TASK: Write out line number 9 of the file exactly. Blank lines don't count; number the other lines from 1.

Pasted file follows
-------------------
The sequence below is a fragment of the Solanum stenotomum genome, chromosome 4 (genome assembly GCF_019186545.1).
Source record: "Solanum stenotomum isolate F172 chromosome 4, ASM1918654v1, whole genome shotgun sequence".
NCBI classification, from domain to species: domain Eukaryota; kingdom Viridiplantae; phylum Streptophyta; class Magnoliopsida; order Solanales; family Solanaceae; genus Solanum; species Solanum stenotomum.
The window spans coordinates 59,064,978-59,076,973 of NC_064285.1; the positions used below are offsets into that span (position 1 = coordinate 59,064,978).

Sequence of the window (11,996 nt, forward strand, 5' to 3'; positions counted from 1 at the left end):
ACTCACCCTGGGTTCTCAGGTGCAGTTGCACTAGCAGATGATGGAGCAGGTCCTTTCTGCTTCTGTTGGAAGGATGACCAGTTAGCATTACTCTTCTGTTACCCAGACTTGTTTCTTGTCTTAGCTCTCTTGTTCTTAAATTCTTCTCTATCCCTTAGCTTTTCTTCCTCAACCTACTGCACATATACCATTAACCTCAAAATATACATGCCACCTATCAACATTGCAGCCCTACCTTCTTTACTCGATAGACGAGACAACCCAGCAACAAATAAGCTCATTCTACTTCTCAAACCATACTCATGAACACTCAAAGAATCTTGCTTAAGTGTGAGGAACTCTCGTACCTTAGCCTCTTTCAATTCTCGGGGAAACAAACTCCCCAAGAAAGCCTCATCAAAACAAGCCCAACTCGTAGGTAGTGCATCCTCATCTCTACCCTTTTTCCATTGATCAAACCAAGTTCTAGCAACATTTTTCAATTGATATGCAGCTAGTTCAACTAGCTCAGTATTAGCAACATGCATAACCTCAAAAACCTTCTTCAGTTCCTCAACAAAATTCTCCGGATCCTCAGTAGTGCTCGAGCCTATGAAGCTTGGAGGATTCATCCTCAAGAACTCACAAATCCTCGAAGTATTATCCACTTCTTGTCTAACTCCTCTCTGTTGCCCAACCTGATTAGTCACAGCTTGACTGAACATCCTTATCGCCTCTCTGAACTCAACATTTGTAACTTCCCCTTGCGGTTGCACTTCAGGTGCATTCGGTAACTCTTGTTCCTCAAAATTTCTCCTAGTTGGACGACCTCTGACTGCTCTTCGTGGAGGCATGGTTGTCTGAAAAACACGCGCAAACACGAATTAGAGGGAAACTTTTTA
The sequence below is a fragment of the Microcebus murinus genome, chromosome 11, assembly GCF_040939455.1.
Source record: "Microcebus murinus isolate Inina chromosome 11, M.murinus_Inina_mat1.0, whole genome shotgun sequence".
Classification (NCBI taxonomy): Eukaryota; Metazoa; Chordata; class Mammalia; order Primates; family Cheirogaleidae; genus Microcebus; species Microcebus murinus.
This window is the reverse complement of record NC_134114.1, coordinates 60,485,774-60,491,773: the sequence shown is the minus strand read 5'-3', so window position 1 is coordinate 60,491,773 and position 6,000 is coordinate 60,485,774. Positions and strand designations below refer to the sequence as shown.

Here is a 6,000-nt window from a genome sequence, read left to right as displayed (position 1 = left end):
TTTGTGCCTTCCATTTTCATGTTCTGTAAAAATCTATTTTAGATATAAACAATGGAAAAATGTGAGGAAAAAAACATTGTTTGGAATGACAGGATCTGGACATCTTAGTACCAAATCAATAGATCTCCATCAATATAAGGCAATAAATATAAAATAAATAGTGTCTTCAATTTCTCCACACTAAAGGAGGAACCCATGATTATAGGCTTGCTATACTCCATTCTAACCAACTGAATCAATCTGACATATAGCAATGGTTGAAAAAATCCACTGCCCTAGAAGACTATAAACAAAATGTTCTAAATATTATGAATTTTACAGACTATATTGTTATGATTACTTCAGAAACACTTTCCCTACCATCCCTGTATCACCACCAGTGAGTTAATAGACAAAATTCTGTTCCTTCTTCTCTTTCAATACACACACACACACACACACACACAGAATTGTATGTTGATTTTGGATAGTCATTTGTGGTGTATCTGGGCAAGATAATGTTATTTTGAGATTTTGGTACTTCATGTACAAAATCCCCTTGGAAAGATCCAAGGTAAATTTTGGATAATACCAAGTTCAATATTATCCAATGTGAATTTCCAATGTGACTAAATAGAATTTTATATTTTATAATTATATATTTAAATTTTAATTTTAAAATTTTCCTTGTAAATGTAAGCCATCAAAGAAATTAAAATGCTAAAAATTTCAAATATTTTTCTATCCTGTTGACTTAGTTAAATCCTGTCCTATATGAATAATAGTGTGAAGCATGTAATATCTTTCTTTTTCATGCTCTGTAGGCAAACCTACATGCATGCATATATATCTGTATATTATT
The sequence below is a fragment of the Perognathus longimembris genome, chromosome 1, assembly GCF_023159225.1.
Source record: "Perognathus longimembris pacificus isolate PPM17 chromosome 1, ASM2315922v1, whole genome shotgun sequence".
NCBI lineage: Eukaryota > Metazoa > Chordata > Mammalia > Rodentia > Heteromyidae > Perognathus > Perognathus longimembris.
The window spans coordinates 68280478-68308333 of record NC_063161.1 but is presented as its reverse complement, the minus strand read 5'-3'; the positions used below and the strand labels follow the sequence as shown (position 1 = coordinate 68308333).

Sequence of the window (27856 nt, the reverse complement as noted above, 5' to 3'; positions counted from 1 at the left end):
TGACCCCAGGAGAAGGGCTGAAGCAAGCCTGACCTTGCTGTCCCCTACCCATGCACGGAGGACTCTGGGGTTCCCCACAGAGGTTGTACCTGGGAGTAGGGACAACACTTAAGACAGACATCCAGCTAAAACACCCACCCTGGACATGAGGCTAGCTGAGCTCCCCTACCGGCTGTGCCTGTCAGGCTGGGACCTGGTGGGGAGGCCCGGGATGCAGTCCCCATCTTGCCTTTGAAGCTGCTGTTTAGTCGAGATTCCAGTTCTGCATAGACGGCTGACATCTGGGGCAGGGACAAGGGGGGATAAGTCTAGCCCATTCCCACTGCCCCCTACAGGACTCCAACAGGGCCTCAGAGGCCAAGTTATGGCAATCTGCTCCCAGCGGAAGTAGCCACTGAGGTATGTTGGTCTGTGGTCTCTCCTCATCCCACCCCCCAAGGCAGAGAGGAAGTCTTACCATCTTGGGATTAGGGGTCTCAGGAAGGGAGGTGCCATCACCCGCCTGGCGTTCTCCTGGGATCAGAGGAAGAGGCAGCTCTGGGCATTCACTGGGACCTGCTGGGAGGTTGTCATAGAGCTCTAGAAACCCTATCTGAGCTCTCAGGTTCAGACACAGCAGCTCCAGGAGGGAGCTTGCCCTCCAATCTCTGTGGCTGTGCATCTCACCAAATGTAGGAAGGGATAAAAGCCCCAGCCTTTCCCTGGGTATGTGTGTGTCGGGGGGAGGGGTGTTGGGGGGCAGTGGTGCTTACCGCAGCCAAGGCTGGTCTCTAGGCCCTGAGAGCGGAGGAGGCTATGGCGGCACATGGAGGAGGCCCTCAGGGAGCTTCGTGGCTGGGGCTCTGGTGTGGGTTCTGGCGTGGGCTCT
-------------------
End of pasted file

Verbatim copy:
Classification (NCBI taxonomy): Eukaryota; Metazoa; Chordata; class Mammalia; order Primates; family Cheirogaleidae; genus Microcebus; species Microcebus murinus.